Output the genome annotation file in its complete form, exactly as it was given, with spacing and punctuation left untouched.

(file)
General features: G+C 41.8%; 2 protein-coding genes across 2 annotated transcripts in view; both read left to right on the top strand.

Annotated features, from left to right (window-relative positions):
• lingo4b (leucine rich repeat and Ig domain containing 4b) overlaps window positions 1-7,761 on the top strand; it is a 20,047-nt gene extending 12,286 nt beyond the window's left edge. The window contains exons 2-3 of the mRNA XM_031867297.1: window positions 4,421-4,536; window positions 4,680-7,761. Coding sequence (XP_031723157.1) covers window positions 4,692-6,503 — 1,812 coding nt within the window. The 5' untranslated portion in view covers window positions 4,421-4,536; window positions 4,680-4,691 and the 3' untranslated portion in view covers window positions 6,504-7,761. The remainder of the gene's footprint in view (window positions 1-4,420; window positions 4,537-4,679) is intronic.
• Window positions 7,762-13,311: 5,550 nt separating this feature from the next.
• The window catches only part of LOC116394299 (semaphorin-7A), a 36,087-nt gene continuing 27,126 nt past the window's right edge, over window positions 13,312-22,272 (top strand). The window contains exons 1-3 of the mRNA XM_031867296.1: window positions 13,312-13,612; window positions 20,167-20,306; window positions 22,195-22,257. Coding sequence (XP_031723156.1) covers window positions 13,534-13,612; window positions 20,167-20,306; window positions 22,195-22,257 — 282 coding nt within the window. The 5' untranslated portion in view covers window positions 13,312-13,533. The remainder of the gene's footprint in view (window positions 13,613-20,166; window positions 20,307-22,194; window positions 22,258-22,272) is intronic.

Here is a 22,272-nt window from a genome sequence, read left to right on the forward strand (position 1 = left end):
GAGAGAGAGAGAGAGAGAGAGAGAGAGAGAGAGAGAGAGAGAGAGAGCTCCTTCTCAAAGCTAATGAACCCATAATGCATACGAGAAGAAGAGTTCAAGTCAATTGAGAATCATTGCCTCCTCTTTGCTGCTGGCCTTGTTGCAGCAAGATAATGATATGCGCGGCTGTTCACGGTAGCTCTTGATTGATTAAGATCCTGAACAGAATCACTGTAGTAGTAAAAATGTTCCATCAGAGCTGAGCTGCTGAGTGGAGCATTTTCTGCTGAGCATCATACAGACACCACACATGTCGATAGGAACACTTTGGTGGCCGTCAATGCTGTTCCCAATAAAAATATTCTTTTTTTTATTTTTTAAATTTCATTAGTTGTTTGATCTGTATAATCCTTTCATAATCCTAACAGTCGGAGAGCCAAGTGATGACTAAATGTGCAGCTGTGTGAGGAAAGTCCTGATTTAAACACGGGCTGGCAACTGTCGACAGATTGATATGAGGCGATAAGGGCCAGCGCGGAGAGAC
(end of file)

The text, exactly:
General features: G+C 41.8%; 2 protein-coding genes across 2 annotated transcripts in view; both read left to right on the top strand.

Annotated features, from left to right (window-relative positions):
• lingo4b (leucine rich repeat and Ig domain containing 4b) overlaps window positions 1-7,761 on the top strand; it is a 20,047-nt gene extending 12,286 nt beyond the window's left edge. The window contains exons 2-3 of the mRNA XM_031867297.1: window positions 4,421-4,536; window positions 4,680-7,761. Coding sequence (XP_031723157.1) covers window positions 4,692-6,503 — 1,812 coding nt within the window. The 5' untranslated portion in view covers window positions 4,421-4,536; window positions 4,680-4,691 and the 3' untranslated portion in view covers window positions 6,504-7,761. The remainder of the gene's footprint in view (window positions 1-4,420; window positions 4,537-4,679) is intronic.
• Window positions 7,762-13,311: 5,550 nt separating this feature from the next.
• The window catches only part of LOC116394299 (semaphorin-7A), a 36,087-nt gene continuing 27,126 nt past the window's right edge, over window positions 13,312-22,272 (top strand). The window contains exons 1-3 of the mRNA XM_031867296.1: window positions 13,312-13,612; window positions 20,167-20,306; window positions 22,195-22,257. Coding sequence (XP_031723156.1) covers window positions 13,534-13,612; window positions 20,167-20,306; window positions 22,195-22,257 — 282 coding nt within the window. The 5' untranslated portion in view covers window positions 13,312-13,533. The remainder of the gene's footprint in view (window positions 13,613-20,166; window positions 20,307-22,194; window positions 22,258-22,272) is intronic.

Here is a 22,272-nt window from a genome sequence, read left to right on the forward strand (position 1 = left end):
GAGAGAGAGAGAGAGAGAGAGAGAGAGAGAGAGAGAGAGAGAGAGAGCTCCTTCTCAAAGCTAATGAACCCATAATGCATACGAGAAGAAGAGTTCAAGTCAATTGAGAATCATTGCCTCCTCTTTGCTGCTGGCCTTGTTGCAGCAAGATAATGATATGCGCGGCTGTTCACGGTAGCTCTTGATTGATTAAGATCCTGAACAGAATCACTGTAGTAGTAAAAATGTTCCATCAGAGCTGAGCTGCTGAGTGGAGCATTTTCTGCTGAGCATCATACAGACACCACACATGTCGATAGGAACACTTTGGTGGCCGTCAATGCTGTTCCCAATAAAAATATTCTTTTTTTTATTTTTTAAATTTCATTAGTTGTTTGATCTGTATAATCCTTTCATAATCCTAACAGTCGGAGAGCCAAGTGATGACTAAATGTGCAGCTGTGTGAGGAAAGTCCTGATTTAAACACGGGCTGGCAACTGTCGACAGATTGATATGAGGCGATAAGGGCCAGCGCGGAGAGAC